As per our great epic Mahabharat, Pandavas after wandering in the forest for 12 years hung their weapons on a Shami tree before entering the court of king Virat to spend the last one year in disguise. After the completion of that year on Vijayadashmi the day of Dussehra they brought down the weapons from the Shami tree and declared their true identity. Since that day the exchange of Shami leaves on Dassera day became symbols of good, will and victory.
This festival has immense mythological significance. As per Ramayan, Ram performed "chandi-puja" and invoked the blessings of Durga to kill Ravana, the ten-headed king of Lanka who had abducted Seeta and had charmed life. In order to worship Goddess Durga, Lord Rama needed 108 blue lotus flowers. However, he could manage only with 107. To attain the magical number, he decided to offer one of his eyes, which was lotus-shaped and blue in color, at the Goddess's feet. Satisfied with his devotion Goddess Durga appeared and blessed him. Durga divulged the secret to Ram how he could kill Ravana. Then after vanquishing him, Ram with Seeta and Laxman returned victorious to his kingdom of Ayodhya on Diwali day.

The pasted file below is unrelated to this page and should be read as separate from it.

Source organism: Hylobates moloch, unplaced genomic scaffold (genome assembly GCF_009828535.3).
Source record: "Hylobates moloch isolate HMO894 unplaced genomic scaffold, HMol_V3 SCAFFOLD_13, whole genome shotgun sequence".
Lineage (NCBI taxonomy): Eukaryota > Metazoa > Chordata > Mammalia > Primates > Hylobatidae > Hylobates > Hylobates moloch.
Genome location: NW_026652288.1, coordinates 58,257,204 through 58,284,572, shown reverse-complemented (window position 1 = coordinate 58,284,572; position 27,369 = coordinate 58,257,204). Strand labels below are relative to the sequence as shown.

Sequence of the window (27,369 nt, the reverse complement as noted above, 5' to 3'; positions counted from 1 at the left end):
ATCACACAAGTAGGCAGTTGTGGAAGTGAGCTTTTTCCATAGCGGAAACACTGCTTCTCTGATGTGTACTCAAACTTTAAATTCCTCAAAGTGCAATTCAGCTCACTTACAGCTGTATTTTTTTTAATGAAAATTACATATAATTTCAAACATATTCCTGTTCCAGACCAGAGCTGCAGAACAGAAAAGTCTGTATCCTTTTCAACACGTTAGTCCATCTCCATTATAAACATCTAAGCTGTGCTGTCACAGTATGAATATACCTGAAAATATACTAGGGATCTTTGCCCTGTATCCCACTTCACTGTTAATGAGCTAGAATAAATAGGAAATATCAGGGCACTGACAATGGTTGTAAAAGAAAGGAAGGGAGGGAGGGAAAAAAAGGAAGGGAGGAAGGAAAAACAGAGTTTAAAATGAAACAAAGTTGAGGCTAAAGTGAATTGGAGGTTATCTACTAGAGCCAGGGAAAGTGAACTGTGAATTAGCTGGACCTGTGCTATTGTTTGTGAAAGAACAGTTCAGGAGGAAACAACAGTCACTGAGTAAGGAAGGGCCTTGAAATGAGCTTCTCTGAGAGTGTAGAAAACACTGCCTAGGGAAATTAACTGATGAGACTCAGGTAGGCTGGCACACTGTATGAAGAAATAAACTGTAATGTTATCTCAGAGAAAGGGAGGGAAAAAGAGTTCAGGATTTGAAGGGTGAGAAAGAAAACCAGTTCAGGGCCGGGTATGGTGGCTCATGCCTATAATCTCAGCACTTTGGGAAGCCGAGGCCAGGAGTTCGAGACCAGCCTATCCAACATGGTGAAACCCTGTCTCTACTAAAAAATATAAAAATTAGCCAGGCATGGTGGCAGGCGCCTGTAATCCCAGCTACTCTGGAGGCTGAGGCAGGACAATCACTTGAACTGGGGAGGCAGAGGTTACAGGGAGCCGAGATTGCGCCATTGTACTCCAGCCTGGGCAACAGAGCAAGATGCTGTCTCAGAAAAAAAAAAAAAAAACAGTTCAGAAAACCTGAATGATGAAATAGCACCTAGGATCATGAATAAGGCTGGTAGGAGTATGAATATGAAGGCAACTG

Kautsa, the young son of Devdatt, insisted on his guru Varatantu to accept "gurudakshina", after finishing his education. After lots of persistence his Guru, finally asked for 14 crore gold coins, one crore for each of the 14 sciences he taught Kautsa. Kautsa went to king Raghuraj, who was known for his genorisity and was an ancestor of Rama. But just at that time he had emptied all his coffers on the Brahmins, after performing the Vishvajit sacrifice. So, the king went to Lord Indra and asked for the gold coins. Indra summoned Kuber, the god of wealth. Indra told Kuber, "Make a rain of gold coins fall on the "shanu" and "apati" trees round Raghuraja's city of Ayodhya." The rain of coins began to fall. The king Raghu gave all the coins to Kautsa, who gave 14 crores gold coins to his guru. The remaining coins were lavishly distributed to the people of Ayodhya city. This happened on the day of Dussehra. In remembrance of this event the custom is kept of looting the leaves of the "apati" trees and people present each other these leaves as "sone" (gold).